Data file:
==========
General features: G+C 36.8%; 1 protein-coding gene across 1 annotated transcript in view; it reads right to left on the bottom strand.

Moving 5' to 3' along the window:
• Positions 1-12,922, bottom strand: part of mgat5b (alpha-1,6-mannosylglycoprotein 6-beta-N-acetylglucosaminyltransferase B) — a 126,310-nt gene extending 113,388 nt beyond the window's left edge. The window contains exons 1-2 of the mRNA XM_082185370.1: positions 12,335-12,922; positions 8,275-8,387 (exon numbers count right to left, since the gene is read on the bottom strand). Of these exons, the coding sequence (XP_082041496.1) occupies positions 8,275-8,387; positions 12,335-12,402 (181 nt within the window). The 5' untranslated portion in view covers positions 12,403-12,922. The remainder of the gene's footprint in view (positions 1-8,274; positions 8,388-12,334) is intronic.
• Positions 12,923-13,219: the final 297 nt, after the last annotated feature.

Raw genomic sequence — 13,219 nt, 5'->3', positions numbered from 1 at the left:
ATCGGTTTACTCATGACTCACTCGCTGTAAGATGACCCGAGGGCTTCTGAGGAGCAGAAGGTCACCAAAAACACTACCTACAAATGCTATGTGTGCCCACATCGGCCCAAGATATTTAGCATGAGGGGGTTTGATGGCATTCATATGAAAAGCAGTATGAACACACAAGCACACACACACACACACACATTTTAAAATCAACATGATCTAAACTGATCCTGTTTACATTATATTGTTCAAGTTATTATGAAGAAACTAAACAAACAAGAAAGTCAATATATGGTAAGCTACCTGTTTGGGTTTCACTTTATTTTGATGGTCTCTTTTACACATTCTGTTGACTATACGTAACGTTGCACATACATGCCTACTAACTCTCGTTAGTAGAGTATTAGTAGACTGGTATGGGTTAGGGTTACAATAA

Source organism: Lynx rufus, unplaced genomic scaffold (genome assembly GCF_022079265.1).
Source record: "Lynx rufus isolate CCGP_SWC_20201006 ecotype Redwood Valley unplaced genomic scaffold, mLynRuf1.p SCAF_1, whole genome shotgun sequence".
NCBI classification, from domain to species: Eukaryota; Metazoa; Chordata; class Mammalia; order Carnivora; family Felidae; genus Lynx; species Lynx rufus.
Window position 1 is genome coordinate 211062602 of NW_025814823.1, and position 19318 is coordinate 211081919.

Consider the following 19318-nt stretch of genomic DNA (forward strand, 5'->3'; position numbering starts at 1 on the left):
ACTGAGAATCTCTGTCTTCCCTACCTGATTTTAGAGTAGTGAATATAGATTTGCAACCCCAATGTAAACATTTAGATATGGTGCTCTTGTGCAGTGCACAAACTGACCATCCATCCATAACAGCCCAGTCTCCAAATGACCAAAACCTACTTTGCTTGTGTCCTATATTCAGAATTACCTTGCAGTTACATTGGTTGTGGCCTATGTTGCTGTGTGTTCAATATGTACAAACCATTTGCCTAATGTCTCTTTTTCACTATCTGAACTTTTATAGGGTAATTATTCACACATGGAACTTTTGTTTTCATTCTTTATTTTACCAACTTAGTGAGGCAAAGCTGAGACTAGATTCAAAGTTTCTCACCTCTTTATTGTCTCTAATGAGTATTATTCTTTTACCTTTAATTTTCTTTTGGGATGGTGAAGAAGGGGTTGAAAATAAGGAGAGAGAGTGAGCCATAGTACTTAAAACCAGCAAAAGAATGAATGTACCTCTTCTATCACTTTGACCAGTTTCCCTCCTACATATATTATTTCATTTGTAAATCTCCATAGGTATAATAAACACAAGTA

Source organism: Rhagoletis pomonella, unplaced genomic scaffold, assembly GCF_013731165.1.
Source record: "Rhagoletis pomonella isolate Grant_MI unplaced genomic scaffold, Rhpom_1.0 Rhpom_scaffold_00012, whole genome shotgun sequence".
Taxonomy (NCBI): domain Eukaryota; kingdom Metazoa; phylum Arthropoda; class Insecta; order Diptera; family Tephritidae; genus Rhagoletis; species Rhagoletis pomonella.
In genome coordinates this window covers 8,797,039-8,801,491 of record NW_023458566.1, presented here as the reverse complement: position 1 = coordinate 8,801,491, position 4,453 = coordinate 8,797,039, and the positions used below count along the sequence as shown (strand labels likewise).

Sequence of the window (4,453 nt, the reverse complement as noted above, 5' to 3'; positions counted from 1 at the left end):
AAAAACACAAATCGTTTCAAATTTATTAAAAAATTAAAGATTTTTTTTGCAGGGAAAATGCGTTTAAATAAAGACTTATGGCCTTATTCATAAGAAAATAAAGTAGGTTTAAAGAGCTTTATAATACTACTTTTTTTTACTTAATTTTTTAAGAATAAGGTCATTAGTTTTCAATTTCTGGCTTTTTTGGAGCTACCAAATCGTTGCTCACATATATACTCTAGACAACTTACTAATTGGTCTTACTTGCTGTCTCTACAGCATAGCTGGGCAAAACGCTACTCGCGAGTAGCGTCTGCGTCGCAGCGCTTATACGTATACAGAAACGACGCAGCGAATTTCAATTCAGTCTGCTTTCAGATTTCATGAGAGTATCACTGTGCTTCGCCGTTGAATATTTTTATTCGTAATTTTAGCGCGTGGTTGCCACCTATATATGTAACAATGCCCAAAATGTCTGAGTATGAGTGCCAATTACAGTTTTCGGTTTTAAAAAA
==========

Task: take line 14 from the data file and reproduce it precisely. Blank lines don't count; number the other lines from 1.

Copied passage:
Source record: "Rhagoletis pomonella isolate Grant_MI unplaced genomic scaffold, Rhpom_1.0 Rhpom_scaffold_00012, whole genome shotgun sequence".